Micro office space for modern small businesses
Traditional 20th century office spaces with giant filing cabinets, industrial-strength printers, and large conference rooms are no longer the only way to do business. As technologies like cloud computing, video conferencing, and AI simplify our jobs, all we really need is a flat surface and his Wi-Fi password.
It's easier than ever for small businesses to compete in a commercial environment where even major companies pay as much attention to their social media accounts as their stock prices, but finding the right office space can be difficult for single-digit employers. It can be difficult. These four small workplaces show how you can get more done with less by keeping things small.
Coworking space in Baró de Viver / midori arquitectura
The Synergics initiative was founded in Barcelona to provide free workspace to small businesses and freelancers in exchange for community activities. The project will utilize unused commercial space while improving the social fabric of the city. But in order to help as many people as possible, architect Midori Arquitectura decided to build a barro de vie that, although previously versatile, could only provide space for one user at a time. Vail Coworking has remodeled his space. “To address this issue, the new space has floor-to-ceiling acoustic curtains that allow users to divide the room into two separate spaces, so they can hold two meetings or video conferences in the same space. can be done without interference,” explains the architect. '
When the partition curtains and the front common window curtains are closed, the three color-coded spaces, a reference to the Bauhaus movement and community-oriented ideals, become completely private. can be hidden. the space between,” the architects explain.
Publication-related Escritorio Kobogo/Super Reman
Due to their acoustic and thermal properties and functional behavior with minimal space costs, curtains are an excellent alternative for both doorways and more solid partitions. Here at the Cobogo Rerações Public Office in São Paulo, Brazil, curtain rails invisibly separate the public areas of the office from more private areas such as conference rooms and the manager's office.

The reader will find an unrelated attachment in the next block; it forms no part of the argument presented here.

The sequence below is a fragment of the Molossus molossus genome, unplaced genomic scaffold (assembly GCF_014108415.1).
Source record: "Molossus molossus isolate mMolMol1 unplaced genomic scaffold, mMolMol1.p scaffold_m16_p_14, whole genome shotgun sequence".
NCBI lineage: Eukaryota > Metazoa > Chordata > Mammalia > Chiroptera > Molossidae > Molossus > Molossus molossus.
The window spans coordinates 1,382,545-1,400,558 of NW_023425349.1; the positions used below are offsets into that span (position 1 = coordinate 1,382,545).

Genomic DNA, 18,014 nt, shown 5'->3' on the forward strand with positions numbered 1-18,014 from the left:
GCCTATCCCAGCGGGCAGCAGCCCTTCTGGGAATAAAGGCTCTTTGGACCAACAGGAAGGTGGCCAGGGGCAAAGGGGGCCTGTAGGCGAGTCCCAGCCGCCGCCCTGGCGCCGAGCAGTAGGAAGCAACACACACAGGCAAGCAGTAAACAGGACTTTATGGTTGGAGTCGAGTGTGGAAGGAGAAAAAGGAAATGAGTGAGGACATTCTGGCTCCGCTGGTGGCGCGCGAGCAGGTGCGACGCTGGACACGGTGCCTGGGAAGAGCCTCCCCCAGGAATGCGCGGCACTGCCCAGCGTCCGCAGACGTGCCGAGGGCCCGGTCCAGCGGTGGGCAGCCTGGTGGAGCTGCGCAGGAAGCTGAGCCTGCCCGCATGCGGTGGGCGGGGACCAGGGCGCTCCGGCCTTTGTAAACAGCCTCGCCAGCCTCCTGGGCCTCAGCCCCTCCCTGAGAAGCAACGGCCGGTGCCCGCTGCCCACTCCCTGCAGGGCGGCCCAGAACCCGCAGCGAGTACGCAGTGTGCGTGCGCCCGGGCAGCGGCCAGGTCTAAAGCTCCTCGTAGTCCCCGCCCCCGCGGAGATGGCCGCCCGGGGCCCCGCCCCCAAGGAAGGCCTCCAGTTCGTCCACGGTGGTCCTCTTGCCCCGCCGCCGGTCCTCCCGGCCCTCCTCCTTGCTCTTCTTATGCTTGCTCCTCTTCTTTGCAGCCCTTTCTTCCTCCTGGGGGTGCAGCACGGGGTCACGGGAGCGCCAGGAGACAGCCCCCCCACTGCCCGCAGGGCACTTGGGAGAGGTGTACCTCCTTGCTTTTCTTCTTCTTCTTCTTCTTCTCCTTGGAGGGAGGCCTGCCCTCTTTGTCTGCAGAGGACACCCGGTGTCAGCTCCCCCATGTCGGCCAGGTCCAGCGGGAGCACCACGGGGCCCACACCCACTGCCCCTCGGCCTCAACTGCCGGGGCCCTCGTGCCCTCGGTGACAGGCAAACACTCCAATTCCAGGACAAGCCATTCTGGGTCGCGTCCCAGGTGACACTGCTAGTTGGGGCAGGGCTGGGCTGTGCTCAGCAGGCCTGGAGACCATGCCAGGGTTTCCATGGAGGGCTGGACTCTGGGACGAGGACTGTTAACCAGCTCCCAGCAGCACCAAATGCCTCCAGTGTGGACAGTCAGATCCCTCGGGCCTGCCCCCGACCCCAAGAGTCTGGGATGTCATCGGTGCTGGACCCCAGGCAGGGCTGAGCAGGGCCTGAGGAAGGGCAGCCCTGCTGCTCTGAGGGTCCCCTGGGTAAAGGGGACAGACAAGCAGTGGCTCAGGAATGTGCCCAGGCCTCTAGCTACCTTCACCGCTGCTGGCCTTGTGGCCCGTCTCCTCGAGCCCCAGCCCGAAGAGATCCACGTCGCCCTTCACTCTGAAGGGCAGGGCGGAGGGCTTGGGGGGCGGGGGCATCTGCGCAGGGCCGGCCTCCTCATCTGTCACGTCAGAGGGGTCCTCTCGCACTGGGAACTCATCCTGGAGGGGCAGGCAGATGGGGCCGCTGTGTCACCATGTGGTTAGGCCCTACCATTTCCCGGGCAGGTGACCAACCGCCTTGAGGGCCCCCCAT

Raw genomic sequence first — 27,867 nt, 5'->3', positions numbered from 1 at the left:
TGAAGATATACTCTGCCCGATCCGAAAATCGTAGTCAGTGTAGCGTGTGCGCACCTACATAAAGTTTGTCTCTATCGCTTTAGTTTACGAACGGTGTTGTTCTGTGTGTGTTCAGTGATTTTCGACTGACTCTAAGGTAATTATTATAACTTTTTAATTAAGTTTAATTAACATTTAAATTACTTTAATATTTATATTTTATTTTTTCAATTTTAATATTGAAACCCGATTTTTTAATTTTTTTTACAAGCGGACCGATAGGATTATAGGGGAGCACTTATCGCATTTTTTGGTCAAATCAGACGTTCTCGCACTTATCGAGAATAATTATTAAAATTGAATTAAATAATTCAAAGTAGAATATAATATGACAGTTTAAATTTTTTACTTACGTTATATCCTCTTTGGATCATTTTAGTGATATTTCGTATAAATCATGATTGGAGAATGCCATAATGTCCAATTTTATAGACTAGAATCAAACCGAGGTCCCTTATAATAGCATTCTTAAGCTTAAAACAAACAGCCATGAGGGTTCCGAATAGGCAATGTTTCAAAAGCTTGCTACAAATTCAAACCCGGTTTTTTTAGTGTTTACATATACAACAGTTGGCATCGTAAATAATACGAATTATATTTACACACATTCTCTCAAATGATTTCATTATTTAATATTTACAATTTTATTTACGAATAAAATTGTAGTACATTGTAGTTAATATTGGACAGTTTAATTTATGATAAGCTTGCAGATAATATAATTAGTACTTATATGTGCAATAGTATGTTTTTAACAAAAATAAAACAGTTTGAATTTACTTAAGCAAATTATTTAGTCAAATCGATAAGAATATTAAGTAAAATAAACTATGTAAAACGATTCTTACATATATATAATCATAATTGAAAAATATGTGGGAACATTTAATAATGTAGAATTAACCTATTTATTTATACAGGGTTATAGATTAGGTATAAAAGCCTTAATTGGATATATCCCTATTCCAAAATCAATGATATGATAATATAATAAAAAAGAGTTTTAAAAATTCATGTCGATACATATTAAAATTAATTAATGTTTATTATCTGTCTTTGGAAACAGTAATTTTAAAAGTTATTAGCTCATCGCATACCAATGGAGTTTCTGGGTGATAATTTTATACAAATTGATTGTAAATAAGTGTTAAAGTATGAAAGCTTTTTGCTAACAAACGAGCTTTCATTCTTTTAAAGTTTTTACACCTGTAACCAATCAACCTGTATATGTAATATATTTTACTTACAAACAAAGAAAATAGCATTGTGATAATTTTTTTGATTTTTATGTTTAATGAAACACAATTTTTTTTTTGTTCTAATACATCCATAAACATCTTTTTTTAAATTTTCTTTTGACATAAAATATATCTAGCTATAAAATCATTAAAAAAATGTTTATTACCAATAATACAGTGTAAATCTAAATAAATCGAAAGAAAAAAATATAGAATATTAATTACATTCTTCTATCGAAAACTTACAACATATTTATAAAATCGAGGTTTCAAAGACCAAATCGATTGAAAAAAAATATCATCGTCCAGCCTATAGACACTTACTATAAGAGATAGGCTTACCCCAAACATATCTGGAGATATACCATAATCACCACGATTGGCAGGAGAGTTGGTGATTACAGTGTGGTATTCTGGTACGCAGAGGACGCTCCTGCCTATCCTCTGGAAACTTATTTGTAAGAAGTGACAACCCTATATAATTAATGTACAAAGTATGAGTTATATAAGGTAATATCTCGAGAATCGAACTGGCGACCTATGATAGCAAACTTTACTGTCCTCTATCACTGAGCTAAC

But the space's best feature is the artistic perforated kobogo wall that greets employees and visitors opposite the entrance. Typical “Brazilian architectural elements”, introduced by architect and public relations firm client Superliman, “can control the incidence of light without blocking air circulation, which is desirable for the climate. ' and fitted carpet – reduces noise pollution between busy offices and quieter waiting spaces.
Instead of using thick, opaque materials like curtains to separate opposing office areas, Oficina Conceito Arquitetura chose a polycarbonate material to form the central wall. Located between the architecture studio's main workstation and the client's presentation space, this volume divides his two main environments in a translucent and illuminated manner, which provides the necessary privacy and ”, explains the architect himself.
Although the office is separated by two parallel spaces, it has a mixed environment that combines both “industrial features, such as exposed concrete, steel plates, and light tracks, and classic features, such as natural wood and white surfaces.” OCA explains that it has a materiality as well. Meanwhile, the rest of the office's essentials, such as pantries, cloakrooms and toilets, are packed into “bulk fittings” with shared accessibility, providing services and refreshments for both employees and visiting customers. doing.
Modern offices require less space and the number of small facilities available will rapidly decline. Mixed-use developments offer communities the right solution to balance office space with residential, retail, and hospitality. Additionally, the increased functionality and popularity of small workspaces makes them easier to share with others.
The narrow Bao Long office in Ho Chi Minh City, Vietnam combines the ground floors of two adjacent townhouses to form a double-wide retail space. “It stands in stark contrast to the noise, hustle and bustle of the stainless steel storefronts below,” introduce architects Ha and NQN. The first floor is an office and a quiet pantry. The office is located behind a clear glass façade across a large leafy courtyard and beyond, with the adjoining kitchen, bar and seating area separated by an original party wall and the private residence above. They share a balcony terrace.